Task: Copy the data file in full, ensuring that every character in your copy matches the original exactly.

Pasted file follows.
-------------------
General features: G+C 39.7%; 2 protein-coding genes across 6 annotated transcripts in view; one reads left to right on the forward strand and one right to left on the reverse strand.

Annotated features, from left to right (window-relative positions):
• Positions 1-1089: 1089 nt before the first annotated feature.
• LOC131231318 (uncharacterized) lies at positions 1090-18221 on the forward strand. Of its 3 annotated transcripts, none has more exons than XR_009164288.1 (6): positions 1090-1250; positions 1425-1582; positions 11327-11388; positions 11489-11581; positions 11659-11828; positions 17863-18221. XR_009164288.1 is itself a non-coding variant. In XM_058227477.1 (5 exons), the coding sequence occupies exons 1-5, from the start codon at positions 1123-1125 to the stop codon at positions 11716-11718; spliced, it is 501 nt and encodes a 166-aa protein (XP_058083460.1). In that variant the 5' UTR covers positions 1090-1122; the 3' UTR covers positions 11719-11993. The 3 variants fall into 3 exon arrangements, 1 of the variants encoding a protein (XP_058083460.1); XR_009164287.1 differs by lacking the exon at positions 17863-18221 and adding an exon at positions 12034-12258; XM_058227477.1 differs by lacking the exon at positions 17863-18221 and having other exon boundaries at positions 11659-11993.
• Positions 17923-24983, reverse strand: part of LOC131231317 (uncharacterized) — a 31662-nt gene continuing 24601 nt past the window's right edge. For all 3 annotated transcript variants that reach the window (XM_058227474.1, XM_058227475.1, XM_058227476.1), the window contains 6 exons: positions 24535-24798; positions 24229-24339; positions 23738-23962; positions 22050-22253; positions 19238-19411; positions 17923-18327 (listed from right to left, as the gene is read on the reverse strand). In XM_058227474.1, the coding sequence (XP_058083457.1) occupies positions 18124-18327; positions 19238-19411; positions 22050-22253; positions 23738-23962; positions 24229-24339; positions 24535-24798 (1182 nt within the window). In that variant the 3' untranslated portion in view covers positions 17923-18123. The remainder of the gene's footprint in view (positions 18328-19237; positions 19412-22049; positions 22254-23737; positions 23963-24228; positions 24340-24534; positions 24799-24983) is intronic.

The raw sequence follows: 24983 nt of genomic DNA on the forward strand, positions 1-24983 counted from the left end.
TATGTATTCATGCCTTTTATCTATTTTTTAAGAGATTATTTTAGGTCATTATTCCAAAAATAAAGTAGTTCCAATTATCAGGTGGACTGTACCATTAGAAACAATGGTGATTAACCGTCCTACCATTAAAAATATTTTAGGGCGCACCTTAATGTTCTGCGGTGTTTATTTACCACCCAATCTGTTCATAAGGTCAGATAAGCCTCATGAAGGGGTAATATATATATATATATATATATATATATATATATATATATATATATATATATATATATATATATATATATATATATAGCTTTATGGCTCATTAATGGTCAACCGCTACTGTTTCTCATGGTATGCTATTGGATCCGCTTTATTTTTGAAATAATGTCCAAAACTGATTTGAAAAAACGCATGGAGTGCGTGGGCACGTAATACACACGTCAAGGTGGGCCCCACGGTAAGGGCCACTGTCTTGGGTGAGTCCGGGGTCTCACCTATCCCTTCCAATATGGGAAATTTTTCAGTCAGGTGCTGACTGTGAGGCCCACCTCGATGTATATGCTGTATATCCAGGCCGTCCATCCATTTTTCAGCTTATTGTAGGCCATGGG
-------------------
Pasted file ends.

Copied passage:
General features: G+C 39.7%; 2 protein-coding genes across 6 annotated transcripts in view; one reads left to right on the forward strand and one right to left on the reverse strand.

Annotated features, from left to right (window-relative positions):
• Positions 1-1089: 1089 nt before the first annotated feature.
• LOC131231318 (uncharacterized) lies at positions 1090-18221 on the forward strand. Of its 3 annotated transcripts, none has more exons than XR_009164288.1 (6): positions 1090-1250; positions 1425-1582; positions 11327-11388; positions 11489-11581; positions 11659-11828; positions 17863-18221. XR_009164288.1 is itself a non-coding variant. In XM_058227477.1 (5 exons), the coding sequence occupies exons 1-5, from the start codon at positions 1123-1125 to the stop codon at positions 11716-11718; spliced, it is 501 nt and encodes a 166-aa protein (XP_058083460.1). In that variant the 5' UTR covers positions 1090-1122; the 3' UTR covers positions 11719-11993. The 3 variants fall into 3 exon arrangements, 1 of the variants encoding a protein (XP_058083460.1); XR_009164287.1 differs by lacking the exon at positions 17863-18221 and adding an exon at positions 12034-12258; XM_058227477.1 differs by lacking the exon at positions 17863-18221 and having other exon boundaries at positions 11659-11993.
• Positions 17923-24983, reverse strand: part of LOC131231317 (uncharacterized) — a 31662-nt gene continuing 24601 nt past the window's right edge. For all 3 annotated transcript variants that reach the window (XM_058227474.1, XM_058227475.1, XM_058227476.1), the window contains 6 exons: positions 24535-24798; positions 24229-24339; positions 23738-23962; positions 22050-22253; positions 19238-19411; positions 17923-18327 (listed from right to left, as the gene is read on the reverse strand). In XM_058227474.1, the coding sequence (XP_058083457.1) occupies positions 18124-18327; positions 19238-19411; positions 22050-22253; positions 23738-23962; positions 24229-24339; positions 24535-24798 (1182 nt within the window). In that variant the 3' untranslated portion in view covers positions 17923-18123. The remainder of the gene's footprint in view (positions 18328-19237; positions 19412-22049; positions 22254-23737; positions 23963-24228; positions 24340-24534; positions 24799-24983) is intronic.

The raw sequence follows: 24983 nt of genomic DNA on the forward strand, positions 1-24983 counted from the left end.
TATGTATTCATGCCTTTTATCTATTTTTTAAGAGATTATTTTAGGTCATTATTCCAAAAATAAAGTAGTTCCAATTATCAGGTGGACTGTACCATTAGAAACAATGGTGATTAACCGTCCTACCATTAAAAATATTTTAGGGCGCACCTTAATGTTCTGCGGTGTTTATTTACCACCCAATCTGTTCATAAGGTCAGATAAGCCTCATGAAGGGGTAATATATATATATATATATATATATATATATATATATATATATATATATATATATATATATATATATATATATATATAGCTTTATGGCTCATTAATGGTCAACCGCTACTGTTTCTCATGGTATGCTATTGGATCCGCTTTATTTTTGAAATAATGTCCAAAACTGATTTGAAAAAACGCATGGAGTGCGTGGGCACGTAATACACACGTCAAGGTGGGCCCCACGGTAAGGGCCACTGTCTTGGGTGAGTCCGGGGTCTCACCTATCCCTTCCAATATGGGAAATTTTTCAGTCAGGTGCTGACTGTGAGGCCCACCTCGATGTATATGCTGTATATCCAGGCCGTCCATCCATTTTTCAGCTTATTGTAGGCCATGGG